The European Commission has decided to impose punitive import duties on solar panels from China.
The decision is its boldest move yet to protect against what it sees as Chinese dumping of cheap goods in Europe.
EU Commissioners backed EU Trade Chief Karel De Gucht's proposal to levy the provisional duties by June 6 and make Chinese solar exports less attractive in Europe, two officials said, confirming news first reported last week.
Shares in German manufacturers SolarWorld, Phoenix Solar and Centrotherm rose as much as 7 per cent on the decision, while Frankfurt-listed shares in China's Suntech were down more than 4 per cent.
The investigation into accusations of dumping is the biggest the Commission has launched, but Brussels is trying to tread a careful path, knowing it needs China, the EU's second largest trading partner, to help the bloc pull out from recession.
Germany and France are also seeking to increase exports to China, meaning De Gucht will try to seek a negotiated solution with new Chinese Commerce Minister Gao Hucheng before an EU deadline in December to cement the levies for up to five years.
The EU duties, which will come into effect once the Commission publishes the decision in its Official Journal, will be set at an average of 47 per cent, officials said.
Trade specialists from all 27 EU countries will be consulted on May 15 at a meeting in Brussels, and are expected to back the decision, although their position is non-binding. The European Commission declined to comment.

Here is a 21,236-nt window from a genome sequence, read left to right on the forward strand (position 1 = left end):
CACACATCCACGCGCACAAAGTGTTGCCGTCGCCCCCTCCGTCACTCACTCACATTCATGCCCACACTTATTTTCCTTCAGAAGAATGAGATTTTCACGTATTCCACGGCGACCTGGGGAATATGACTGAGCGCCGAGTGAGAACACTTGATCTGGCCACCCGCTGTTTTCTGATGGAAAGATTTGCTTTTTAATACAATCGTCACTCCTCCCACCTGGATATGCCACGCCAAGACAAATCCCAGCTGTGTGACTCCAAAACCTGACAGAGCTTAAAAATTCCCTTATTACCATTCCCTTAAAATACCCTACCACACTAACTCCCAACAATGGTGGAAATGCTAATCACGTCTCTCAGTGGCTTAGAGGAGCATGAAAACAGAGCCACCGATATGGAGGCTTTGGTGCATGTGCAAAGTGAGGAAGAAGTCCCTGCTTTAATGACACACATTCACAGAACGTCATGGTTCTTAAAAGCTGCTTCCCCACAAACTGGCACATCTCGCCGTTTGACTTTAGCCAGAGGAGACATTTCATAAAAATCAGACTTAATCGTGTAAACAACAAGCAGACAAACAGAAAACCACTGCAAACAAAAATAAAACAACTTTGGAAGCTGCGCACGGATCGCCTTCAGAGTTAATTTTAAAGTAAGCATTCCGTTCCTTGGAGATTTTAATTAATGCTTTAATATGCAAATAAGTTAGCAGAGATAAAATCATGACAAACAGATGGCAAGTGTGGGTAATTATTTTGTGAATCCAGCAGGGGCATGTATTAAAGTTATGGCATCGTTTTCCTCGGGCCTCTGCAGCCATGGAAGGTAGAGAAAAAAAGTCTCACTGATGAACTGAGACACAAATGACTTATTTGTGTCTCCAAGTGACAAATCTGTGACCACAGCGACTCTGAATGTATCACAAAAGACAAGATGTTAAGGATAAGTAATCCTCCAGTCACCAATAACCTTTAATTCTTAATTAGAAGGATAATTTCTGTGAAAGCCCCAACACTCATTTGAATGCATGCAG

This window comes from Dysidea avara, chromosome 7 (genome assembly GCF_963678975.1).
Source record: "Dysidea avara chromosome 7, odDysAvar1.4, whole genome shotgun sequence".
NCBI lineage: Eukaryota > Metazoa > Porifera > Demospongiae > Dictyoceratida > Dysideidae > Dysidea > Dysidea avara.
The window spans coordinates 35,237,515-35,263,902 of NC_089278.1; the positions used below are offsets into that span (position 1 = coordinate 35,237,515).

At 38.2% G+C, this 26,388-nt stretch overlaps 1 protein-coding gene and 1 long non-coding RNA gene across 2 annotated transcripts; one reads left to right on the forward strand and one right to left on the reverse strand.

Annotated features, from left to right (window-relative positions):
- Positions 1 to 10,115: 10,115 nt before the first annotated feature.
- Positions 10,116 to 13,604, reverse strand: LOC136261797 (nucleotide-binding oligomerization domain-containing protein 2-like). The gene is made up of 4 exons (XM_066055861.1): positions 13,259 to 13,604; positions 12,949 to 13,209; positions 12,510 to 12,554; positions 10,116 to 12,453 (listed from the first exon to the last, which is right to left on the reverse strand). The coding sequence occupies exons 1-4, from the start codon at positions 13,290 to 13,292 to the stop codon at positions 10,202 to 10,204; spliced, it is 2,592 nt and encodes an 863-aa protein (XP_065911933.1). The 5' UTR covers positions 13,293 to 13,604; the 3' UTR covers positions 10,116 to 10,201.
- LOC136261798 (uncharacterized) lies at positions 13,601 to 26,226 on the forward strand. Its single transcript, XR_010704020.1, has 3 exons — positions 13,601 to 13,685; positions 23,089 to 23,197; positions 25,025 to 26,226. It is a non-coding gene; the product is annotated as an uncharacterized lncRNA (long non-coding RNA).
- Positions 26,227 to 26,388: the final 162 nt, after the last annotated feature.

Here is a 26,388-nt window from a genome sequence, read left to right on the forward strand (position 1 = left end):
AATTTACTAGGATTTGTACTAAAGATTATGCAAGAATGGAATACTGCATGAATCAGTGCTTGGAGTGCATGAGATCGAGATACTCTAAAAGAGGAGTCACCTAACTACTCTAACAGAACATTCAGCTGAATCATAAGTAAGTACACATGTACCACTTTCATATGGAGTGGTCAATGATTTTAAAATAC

Chinese solar panel production quadrupled between 2009 and 2011 to more than the entire global demand. EU producers say Chinese companies have captured more than 80 per cent of the European market from almost zero a few years ago, exporting €21bn to the EU in 2011.
As a result, Chinese-made panels are as much as 45 per cent cheaper than those made in Europe, industry executives say.
Europe accounted for half of the global market in 2012, which was worth $77bn, according to research firmIHS.
The Commission started its investigation in September when it judged there were grounds to take up a complaint by a group of mainly German and Italian companies led by SolarWorld, which was once Germany's biggest solar group that now has 900 million euros in liabilities. Its smaller rival Q-Cells filed for insolvency last year.
The United States levied its own duties on Chinese solar energy products in 2012, arguing that China's rapid expansion into the industry has created a massive oversupply.
Solar is the leading source of renewable energy after hydro and wind, and companies are in a race to win contracts as countries seek to limit pollution and global warming.
Germany was the world's biggest market last year, followed by China, Italy and the United States, according to the European Photovoltaic Industry Association. Germany installed more solar panels than any other country in 2012, at 7.6 gigawatts of newly connected systems, while China was second with 5 gigawatts.
Solar covers about 3 per cent of Europe's electricity demands, but government support for developing the green energy source varies widely across Europe with the euro zone debt crisis dampening government support inSpain and Greece.
Europe's stance on solar energy is complicated by the fact that some in the EU solar sector, notably importers and installers, support cheap panel imports from China.
They say EU tariffs would be damaging for efforts to develop clean energy. Some fear retaliation by Beijing.